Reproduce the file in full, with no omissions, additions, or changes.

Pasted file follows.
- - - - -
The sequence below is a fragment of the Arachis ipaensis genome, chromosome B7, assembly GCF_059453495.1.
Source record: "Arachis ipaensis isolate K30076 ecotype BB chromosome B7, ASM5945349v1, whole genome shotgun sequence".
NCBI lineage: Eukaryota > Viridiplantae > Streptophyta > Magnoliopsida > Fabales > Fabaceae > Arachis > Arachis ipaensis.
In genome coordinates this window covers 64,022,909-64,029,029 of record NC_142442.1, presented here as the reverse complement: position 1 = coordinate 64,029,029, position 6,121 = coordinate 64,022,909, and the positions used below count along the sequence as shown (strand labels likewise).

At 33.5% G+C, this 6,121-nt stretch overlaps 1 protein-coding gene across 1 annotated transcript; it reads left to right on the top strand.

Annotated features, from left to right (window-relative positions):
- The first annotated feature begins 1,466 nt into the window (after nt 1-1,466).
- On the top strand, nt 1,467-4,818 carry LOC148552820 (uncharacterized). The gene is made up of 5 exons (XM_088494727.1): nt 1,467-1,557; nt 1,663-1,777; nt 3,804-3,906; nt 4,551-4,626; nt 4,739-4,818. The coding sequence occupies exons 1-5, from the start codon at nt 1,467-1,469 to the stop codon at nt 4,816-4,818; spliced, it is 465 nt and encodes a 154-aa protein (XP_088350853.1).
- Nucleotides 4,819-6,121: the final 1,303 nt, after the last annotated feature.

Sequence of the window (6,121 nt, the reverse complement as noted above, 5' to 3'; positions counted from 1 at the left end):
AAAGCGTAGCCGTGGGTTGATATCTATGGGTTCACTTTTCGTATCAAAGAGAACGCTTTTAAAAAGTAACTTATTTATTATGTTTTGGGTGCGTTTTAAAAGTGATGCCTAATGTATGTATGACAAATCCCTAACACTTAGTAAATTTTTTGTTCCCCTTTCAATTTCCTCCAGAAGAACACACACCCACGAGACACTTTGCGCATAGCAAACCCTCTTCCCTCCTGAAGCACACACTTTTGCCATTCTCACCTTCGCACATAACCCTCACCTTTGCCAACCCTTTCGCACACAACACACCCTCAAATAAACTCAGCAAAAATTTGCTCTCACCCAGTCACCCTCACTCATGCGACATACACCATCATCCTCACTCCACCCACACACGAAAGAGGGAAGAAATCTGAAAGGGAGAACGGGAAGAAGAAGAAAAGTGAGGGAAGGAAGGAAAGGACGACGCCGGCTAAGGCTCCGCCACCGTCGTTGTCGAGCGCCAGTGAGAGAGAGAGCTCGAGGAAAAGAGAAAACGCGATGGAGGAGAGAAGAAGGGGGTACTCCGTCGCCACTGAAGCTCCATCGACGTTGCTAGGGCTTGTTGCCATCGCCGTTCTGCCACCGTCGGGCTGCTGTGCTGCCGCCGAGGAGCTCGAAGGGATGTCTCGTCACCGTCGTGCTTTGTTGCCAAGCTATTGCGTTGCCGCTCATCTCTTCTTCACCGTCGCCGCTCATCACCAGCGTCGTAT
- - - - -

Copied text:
The sequence below is a fragment of the Arachis ipaensis genome, chromosome B7, assembly GCF_059453495.1.
Source record: "Arachis ipaensis isolate K30076 ecotype BB chromosome B7, ASM5945349v1, whole genome shotgun sequence".
NCBI lineage: Eukaryota > Viridiplantae > Streptophyta > Magnoliopsida > Fabales > Fabaceae > Arachis > Arachis ipaensis.
In genome coordinates this window covers 64,022,909-64,029,029 of record NC_142442.1, presented here as the reverse complement: position 1 = coordinate 64,029,029, position 6,121 = coordinate 64,022,909, and the positions used below count along the sequence as shown (strand labels likewise).

At 33.5% G+C, this 6,121-nt stretch overlaps 1 protein-coding gene across 1 annotated transcript; it reads left to right on the top strand.

Annotated features, from left to right (window-relative positions):
- The first annotated feature begins 1,466 nt into the window (after nt 1-1,466).
- On the top strand, nt 1,467-4,818 carry LOC148552820 (uncharacterized). The gene is made up of 5 exons (XM_088494727.1): nt 1,467-1,557; nt 1,663-1,777; nt 3,804-3,906; nt 4,551-4,626; nt 4,739-4,818. The coding sequence occupies exons 1-5, from the start codon at nt 1,467-1,469 to the stop codon at nt 4,816-4,818; spliced, it is 465 nt and encodes a 154-aa protein (XP_088350853.1).
- Nucleotides 4,819-6,121: the final 1,303 nt, after the last annotated feature.

Sequence of the window (6,121 nt, the reverse complement as noted above, 5' to 3'; positions counted from 1 at the left end):
AAAGCGTAGCCGTGGGTTGATATCTATGGGTTCACTTTTCGTATCAAAGAGAACGCTTTTAAAAAGTAACTTATTTATTATGTTTTGGGTGCGTTTTAAAAGTGATGCCTAATGTATGTATGACAAATCCCTAACACTTAGTAAATTTTTTGTTCCCCTTTCAATTTCCTCCAGAAGAACACACACCCACGAGACACTTTGCGCATAGCAAACCCTCTTCCCTCCTGAAGCACACACTTTTGCCATTCTCACCTTCGCACATAACCCTCACCTTTGCCAACCCTTTCGCACACAACACACCCTCAAATAAACTCAGCAAAAATTTGCTCTCACCCAGTCACCCTCACTCATGCGACATACACCATCATCCTCACTCCACCCACACACGAAAGAGGGAAGAAATCTGAAAGGGAGAACGGGAAGAAGAAGAAAAGTGAGGGAAGGAAGGAAAGGACGACGCCGGCTAAGGCTCCGCCACCGTCGTTGTCGAGCGCCAGTGAGAGAGAGAGCTCGAGGAAAAGAGAAAACGCGATGGAGGAGAGAAGAAGGGGGTACTCCGTCGCCACTGAAGCTCCATCGACGTTGCTAGGGCTTGTTGCCATCGCCGTTCTGCCACCGTCGGGCTGCTGTGCTGCCGCCGAGGAGCTCGAAGGGATGTCTCGTCACCGTCGTGCTTTGTTGCCAAGCTATTGCGTTGCCGCTCATCTCTTCTTCACCGTCGCCGCTCATCACCAGCGTCGTAT